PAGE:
4. Kennedy (1965) recognized that Cretaceous and As further evidence that the west African nation isTertiary marine sediments were confined to the unstable, earthquakes were reported in Accra,reactivated areas in the Pan African orogency Ghana, west of Nigeria. Several seismic eventsaround the West African craton. Burke and have occurred in Accra extending along theDewey (1971) and Dewey and Burke (1973) in Akwapin faults to the Volta River (Burke, 1969).attempting to apply unformitarian principles to the Ghana does not belong to any of the knownPan African events, emphasized that these mobile zones, rather it belongs to a stable area,terraces resembled, in their vast areal extent, the the craton. However, the history of earthquakes inkind of orogenic environment presently resulting Ghana suggest that everything is but quiet. In thefrom continental collision in the Himalaya and past 120 years, Accra has on three occasionsTibet. They suggested, therefore, that Pan African been damaged by major earthquakes in 1906,reactivation might have resulted from continental 1939, and 1941 (Junner, 1941). Continued micro-collision seismic activity to date indicates that earthquake activity is far from over. The seismicity which occurred on the Volta river in 1971 was attributedDISCUSSION to the Chain fracture zone which reaches Africa at Accra (Burke, 1971). Bouguer anomaliesThe Atlantic-type continental margin of Nigeria (Rechenmann et al., 1960 ) in the Accra areawas generally regarded as aseismic until these indicate a change in crustal structure within thetremors. This suggests that the crust in the west continent across the eastern boundary of theAfrican portion of the African plate may not be West African craton. This change which resultedstable. Before the acceptance of plate from the development of the Dahomy suture in andisplacement, it seemed appropriate to relate early Palaeozoic paratectonic orogeny, localizedsurface structures directly to those of the the Cretaceous transform that split Gondwanaunderlying asthenosphere but this is no longer continent and became the Chain fracture zonerealistic unless a plate can be shown to be (Burke and Dewey, 1971). Differential lateraltemporarily at rest. motion across the Chain fracture zone at the continental margin is unlikely because the coastThe basin and swell structure which are peculiar of Africa lies beyond the mid-Atlantic ridge offset.to Africa are linked to the rift valley formation(Krenkel, 1957). Burke and Whiteman (1970) The seismicity of the Volta Dam is more probablyhave postulated a genetic sequence, discernible related to an abrupt change from crust ofin Africa, from uplift, through rifting and triple continental thickness to crust of oceanic thicknessjunction formation to continental separation. They at the edge of the Ghana continental shelf (Burke,suggested that these peculiarities of Neogene 1971). This does not seem to be a plausibleAfrican structure (in no other continent are they explanation for the occurrence of the earthquakesso prominent) may be a consequence of the in Ghana. The correspondence between thestandstill of the African plate over asthenosphere. offset of the continental margin and the mid- Atlantic ridge on the Chain fracture zone is furtherThe Nigerian continental shelf lies between evidence that Africa and the south Atlantic east of 0 0longitude 30 west and 80. 40 east and latitude the mid-Atlantic ridge may be considered as part 0 060.20 N and 40.20 N. It evolved about 180 of the same rigid block (Burke, 1969). Themillion years ago when Africa began to separate occurrence, however, of seismicity near Accrafrom south America (Junner, 1941). The mantle in with recently active faults indicates somethe ridges is jutting to the surface, thereby comparatively differential motion across thecausing fractures along the ridge. Some of these fracture zone.fractures have been found to cut into the Africancontinent, although the precise location in West On December 22, 1983, a large earthquakeAfrica has not been determined. Rock movement occurred in Guinea further west of Nigeria in analong the fractures are rampant and so builds up area which was previously considered aseismictension and force which at a point snaps or yields (USGS location 11.93 S and 13.60 W). Theto cause vibration to the landmass in what is magnitude of the Guinean earthquake was M =experienced as tremors. However, no evident 8.2 and was followed by about 1,000 aftershocks.oceanic fracture seems to be related to this The main shock was felt over an area of about 15epicentral region. The shelf does not extend that km. Several lives and property were lost on thatfar from the coast. occasion. The epicenter of the earthquake wasThe Pacific Journal of Science and Technology –549–http://www.akamaiuniversity.us/PJST.htm Volume 9. Number 2. November 2008 (Fall)
  5. located in a region bordering the West African question is the relationship of small to largecraton at the southern end of the Mauritanides earthquakes. Can observations of micro-fold belt and at the edge of the Bowe basin earthquakes (defined as those of magnitude lesscharacterized by non-metamorphic sedimentary than 4) give information about large destructivelayers (Dorbarth et al., 1983). Earthquakes have earthquakes (of magnitude 7 or 8)? Smallbeen reported in Guinea during the century earthquakes are now monitored in several partsmainly in the area and to the north of Cape Verde of the world. Unfortunately, neither fixed orIslands. temporary seismic arrays have been installed in Nigeria to monitor these micro-earthquakes. It isFurther east, Seiberg (1932) reported five therefore extremely necessary to deploy seismicearthquakes from Cameroon of which two were instruments in order to catalogue epicenters andassociated with the Cameroon mountain volcano magnitudes of these micro-earthquakes inand two including the largest had epicenters at Nigeria. Such masses of data need to be 0 0Kribi (10 E, 4 N), 200 km to the south. Many collected and painstakingly analyzed before avolcanic eruptions have been observed in recent thorough understanding of the tectonics of thesetimes in the Cameroons which is adjacent to the regions could be made.northeastern and southeastern parts of Nigeriasuch as Gongola State. On August 21, 1986, thelake Nyos erupted. Cattle were killed and the flow ACKNOWLEDGEMENTSof gas down the river caused 1,700 deathsamong the local population. Lake Nyos volcano Thanks to the many individuals who willinglyhas been very active in the past. Similar gas provided information during this investigation.explosions had taken place in 1954, 1982, and This work was carried out when the author was at1984. The outburst may be associated with a the University of Benin, Benin City, Nigeria andphenomenon in which the lake turns over under he is grateful to the University for funding thethe influence of a minor external stimulus such as study. I thank Prof. C.A. Kogbe for his detaileda storm or earthquakes. review, corrections, and thoughtful constructive comments on the manuscript and in particular, forThe Cameroon volcanic zone which developed in drawing my attention to previous works. Thethe Neogene times is characterized by alkaline, paper is significantly improved because of him.mainly basaltic volcanics, is more than 1,100 km Thanks are due to Prof. Kelvin Burke for hislong, half on land and half in the ocean and is a support and assistance in making his papersmajor structural feature of the Gulf of Guinea, but available to me.the fracture zones because they seem to havecontrolled the distribution of Cretaceous andTertiary sedimentary basins may be more REFERENCESfundamental (Burke, 1969). The Cameroon linecuts across a sedimentary basin and although 1. Ajakaiye, D.E. and Burke, K. 1973. “A Bouguerthere is a continuous history of Cenozoic Gravity Map of Nigeria”. Tectonophysics. 16:103-magmatic activity in Cameroon, the volcanoes 115.which make up the line are very young. The 2. Ashwal, L. and Burke, K. 1989. “AfricanCameroon structures appear to be tensional Lithospheric Structure, Volcanism andfeatures related to the contact of oceanic Topography”. Earth and Planetary Science Letters.fractures with the continent. 96:8-14. 3. Burke, K. 1969. “Seismic Areas of the GuineaCONCLUSION Coast where Atlantic Fracture Zones Reach Africa”. Nature. 222(5194):655-657.Cenozoic volcanism may be ascribed as the 4. Burke, K. 1971. “Recent Faulting near the Voltatriggering mechanism for the earthquakes in Dam”. Nature. 231:439-440.certain parts of Nigeria such as the Benue Valley,although this process is not well understood. 5. Burke, K., Dessauvagie, T. F., and Whiteman, A.J.Similarly, it is uncertain as to the cause of the 1971. “The Opening of the Gulf of Guinea and theearthquakes in other parts of the country. In any Geological History of the Benue Trough and theregion, micro-earthquakes are much more Niger Delta”. Nature (Phys. Sci ). 233:51-55.frequent than larger events. A fundamentalThe Pacific Journal of Science and Technology –550–http://www.akamaiuniversity.us/PJST.htm Volume 9. Number 2. November 2008 (Fall)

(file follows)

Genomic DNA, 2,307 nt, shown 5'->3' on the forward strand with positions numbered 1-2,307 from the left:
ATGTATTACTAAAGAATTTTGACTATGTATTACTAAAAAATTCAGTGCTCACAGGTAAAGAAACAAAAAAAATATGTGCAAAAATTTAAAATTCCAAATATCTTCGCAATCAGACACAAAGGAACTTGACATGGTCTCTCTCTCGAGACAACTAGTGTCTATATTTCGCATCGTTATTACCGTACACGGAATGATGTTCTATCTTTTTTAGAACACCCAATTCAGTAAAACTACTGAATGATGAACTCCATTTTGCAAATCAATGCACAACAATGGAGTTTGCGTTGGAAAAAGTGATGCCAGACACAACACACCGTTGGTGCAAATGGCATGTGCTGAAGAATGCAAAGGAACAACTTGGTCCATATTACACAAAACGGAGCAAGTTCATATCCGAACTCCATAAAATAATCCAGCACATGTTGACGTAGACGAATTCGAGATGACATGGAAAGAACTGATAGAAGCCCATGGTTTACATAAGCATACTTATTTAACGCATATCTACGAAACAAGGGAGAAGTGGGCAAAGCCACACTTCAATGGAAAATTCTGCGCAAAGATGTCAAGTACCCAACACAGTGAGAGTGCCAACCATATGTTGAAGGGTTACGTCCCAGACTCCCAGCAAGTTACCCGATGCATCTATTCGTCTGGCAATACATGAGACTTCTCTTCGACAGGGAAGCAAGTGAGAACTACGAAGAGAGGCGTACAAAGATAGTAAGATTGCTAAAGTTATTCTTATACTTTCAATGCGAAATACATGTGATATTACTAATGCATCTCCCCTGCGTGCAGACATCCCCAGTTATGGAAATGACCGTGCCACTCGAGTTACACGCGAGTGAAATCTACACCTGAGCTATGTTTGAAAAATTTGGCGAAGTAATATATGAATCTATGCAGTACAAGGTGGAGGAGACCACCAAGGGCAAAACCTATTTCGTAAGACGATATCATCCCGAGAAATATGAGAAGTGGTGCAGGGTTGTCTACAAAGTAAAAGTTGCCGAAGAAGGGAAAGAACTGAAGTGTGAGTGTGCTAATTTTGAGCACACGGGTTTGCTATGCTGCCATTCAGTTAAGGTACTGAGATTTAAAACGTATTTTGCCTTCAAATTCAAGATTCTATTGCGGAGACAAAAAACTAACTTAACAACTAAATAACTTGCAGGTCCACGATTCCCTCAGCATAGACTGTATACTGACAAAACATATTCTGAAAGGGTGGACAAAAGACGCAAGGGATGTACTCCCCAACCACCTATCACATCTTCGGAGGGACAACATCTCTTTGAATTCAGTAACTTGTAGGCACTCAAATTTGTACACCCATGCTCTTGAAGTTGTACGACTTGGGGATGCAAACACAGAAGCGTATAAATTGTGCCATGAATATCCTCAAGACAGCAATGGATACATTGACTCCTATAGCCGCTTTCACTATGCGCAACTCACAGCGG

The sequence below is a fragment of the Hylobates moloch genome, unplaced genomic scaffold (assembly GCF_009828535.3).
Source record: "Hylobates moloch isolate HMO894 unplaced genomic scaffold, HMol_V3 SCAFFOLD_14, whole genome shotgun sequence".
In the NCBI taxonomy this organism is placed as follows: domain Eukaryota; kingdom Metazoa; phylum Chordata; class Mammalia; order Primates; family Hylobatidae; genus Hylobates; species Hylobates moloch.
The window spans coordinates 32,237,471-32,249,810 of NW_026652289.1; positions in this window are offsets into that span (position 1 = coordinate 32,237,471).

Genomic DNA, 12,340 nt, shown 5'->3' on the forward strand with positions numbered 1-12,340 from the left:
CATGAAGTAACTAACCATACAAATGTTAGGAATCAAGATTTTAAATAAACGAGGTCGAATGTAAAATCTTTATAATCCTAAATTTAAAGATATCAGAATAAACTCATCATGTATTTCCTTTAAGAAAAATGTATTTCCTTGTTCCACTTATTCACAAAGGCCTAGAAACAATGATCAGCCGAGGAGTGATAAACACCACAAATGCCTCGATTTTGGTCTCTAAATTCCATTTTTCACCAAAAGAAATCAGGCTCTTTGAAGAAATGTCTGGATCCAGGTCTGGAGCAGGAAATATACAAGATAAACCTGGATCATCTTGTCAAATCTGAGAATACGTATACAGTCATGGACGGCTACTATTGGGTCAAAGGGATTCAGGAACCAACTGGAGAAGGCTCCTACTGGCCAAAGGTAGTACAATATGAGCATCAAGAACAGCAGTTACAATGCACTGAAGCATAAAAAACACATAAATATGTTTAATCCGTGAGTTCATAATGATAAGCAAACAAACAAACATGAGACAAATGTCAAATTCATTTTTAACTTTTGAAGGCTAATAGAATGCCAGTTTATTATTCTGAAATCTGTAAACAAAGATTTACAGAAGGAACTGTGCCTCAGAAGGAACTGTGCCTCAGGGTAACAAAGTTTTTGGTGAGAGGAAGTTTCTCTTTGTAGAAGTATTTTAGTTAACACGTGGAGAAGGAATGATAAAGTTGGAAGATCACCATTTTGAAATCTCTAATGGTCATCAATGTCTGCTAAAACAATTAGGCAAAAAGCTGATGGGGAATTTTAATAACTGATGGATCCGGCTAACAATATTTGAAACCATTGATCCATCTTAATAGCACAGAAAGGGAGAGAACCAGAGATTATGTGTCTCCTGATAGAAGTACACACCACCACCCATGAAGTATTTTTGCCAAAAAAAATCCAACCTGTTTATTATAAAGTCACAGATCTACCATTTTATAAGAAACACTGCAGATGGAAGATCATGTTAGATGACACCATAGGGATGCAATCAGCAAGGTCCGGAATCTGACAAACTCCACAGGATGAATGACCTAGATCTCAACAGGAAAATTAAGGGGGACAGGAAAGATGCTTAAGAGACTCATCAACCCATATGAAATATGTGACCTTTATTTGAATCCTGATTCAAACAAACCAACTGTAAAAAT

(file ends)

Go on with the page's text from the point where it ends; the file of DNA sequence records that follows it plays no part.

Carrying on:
6. 6. Burke, K. and Dewey, J. 1971. “The Lost Oceans 20. Seiberg, A. 1932. Handbuck der Geophysik. of Africa”. J. Min. Geol. Nigerian Min. Geol. Metall. Berlin, Germany. 4, 687. Soc. 6:75. 21. Shimamura, H. 1980. “Precision Quartz7. Burke, K. and Wilson, J.T. 1972. “Is the African Thermometers for Borehole Observations”. J. Plate Stationary”. Nature. 239:387-390. Phys. Earth. 25:243-260.8. Dewey, J. and Burke, K. 1973. “Tibetan, Variscan 22. Shimamura, H. and Waterembe, H. 1981. and Precambrian Basement Reactivation: “Coseismic Changes in Groundwater Temperature Products of Continental Collision”. J. Geol. 81: of the Usu Volcanic Region”. Nature. 251:137- 683-692. 147.9. Dorbarth, L., R. Caulon, T. George, and P. 23. Shimamura, H., Ino, M., Hilcawa, H., and Iwasaki, Mougue. 1983. “Guinean Earthquake of December T. 1985. “Groundwater Microtemperature in 22, 1983”. Tectonophysics. 82:112-124. Earthquake Region”. Pageoph. 122: 937-946.10. Hospers, J. 1971. “The Geology of the Niger Delta 24. Short, K.C. and Stauble, A.J. 1967. “Outline of the Area”. In: Geology of the East Atlantic continental Geology of the Niger Delta”. Am. Assoc. Pet. Geol. Margin. F.M. Delany (ed). Africa Inst. Geol. Sci. Bull. 51 761-779. Rep; 70/16 :209. 25. Wakita, H. 1981. “Precursory Changes in11. Junner, N.R. 1941. “The Accra Earthquake of 22nd Groundwater Prior to the 1978 IZU- Oshima-Kinkui June, 1939”. Gold Coast Geological Survey. Earthquake”. In: Earthquake Prediction. An Bulletin 13. International Review. Maurice Ewing Series. Simpson, D. W. and Richards, P. G. (eds.)12. Kennedy, W.Q. 1965. The Influence of Basement American Geophysical Union: Washington, D.C. Structure on the Evolution of the Coastal 527-532. (Mesozoic and Tertiary) Basins, in Salt Basins Around Africa. The Institute of Petroleum: London, 26. Wetmiller, R.J and Forsyth, D.A. 1978. “Seismicity UK. 7-16. of the Artic”. Geophysical Review Pub. Earth Phys. Branch. 45:15 -24.13. Krenkel, E. 1957. Geologie and Bodenschatze Africas, second ed. Akad. Verlag: Leipzip, Germany. ABOUT THE AUTHOR14. Merki, P.J. 1970. “Structural Geology of the Cenozoic Niger Delta. African Geology”. Proc. Dr. Edward O. Osagie currently serves as an Ibadan Conf. Afr. Geol; Ibadan, Nigeria. Assistant Professor of Physics at Savannah State University. He had been teaching at the15. Nur, A. 1972. “Dilatancy, Porefluid and University of Benin in Nigeria. Dr. Osagie earned Premonitory Variations in Ts/Tp travel times”. Bull. his bachelor’s from the University of Lagos in Seis. Soc. AA. 62:1217-1222. Nigeria, master’s degrees from the University of Lagos and Princeton University, and his doctorate16. Rahaman, M.A. and Ocan, O. 1978. “On from St. Louis University. Relationships in the Precambrian Migmatitic Gneises of Nigeria”. Journal of Mining and Geology (Nigeria). 15:23-32. SUGGESTED CITATION17. Rahaman, M.A., Olarewaju, V.O., Ocan, O., and Oshin, I.O. 1983. “Crystal Evolution During the Osagie, E.O. 2008. “Seismic Activity in Nigeria”. Proterozoic in Southwestern Nigeria”. Bulletin of Pacific Journal of Science and Technology. the Science Association of Nigeria. 9:135-136. 9(2):546-551.18. Rechenmann, J., Blot, C., and Crenn, Y. 1960. “Measures Gravimetriques et A.O.F.”. Pacific Journal of Science and Technology O.R.S.T.O.M.: Paris, France.19. Rex, D.C., Grant, N.K., and Freeth, S.J. 1971. “K/ 87 86 Ar ages and Sr / Sr Ratios from Igneous Rocks in the Benue Trough”. Conf. Afr. Geol. 6th Leicester. Abstr.The Pacific Journal of Science and Technology –551–http://www.akamaiuniversity.us/PJST.htm Volume 9. Number 2. November 2008 (Fall)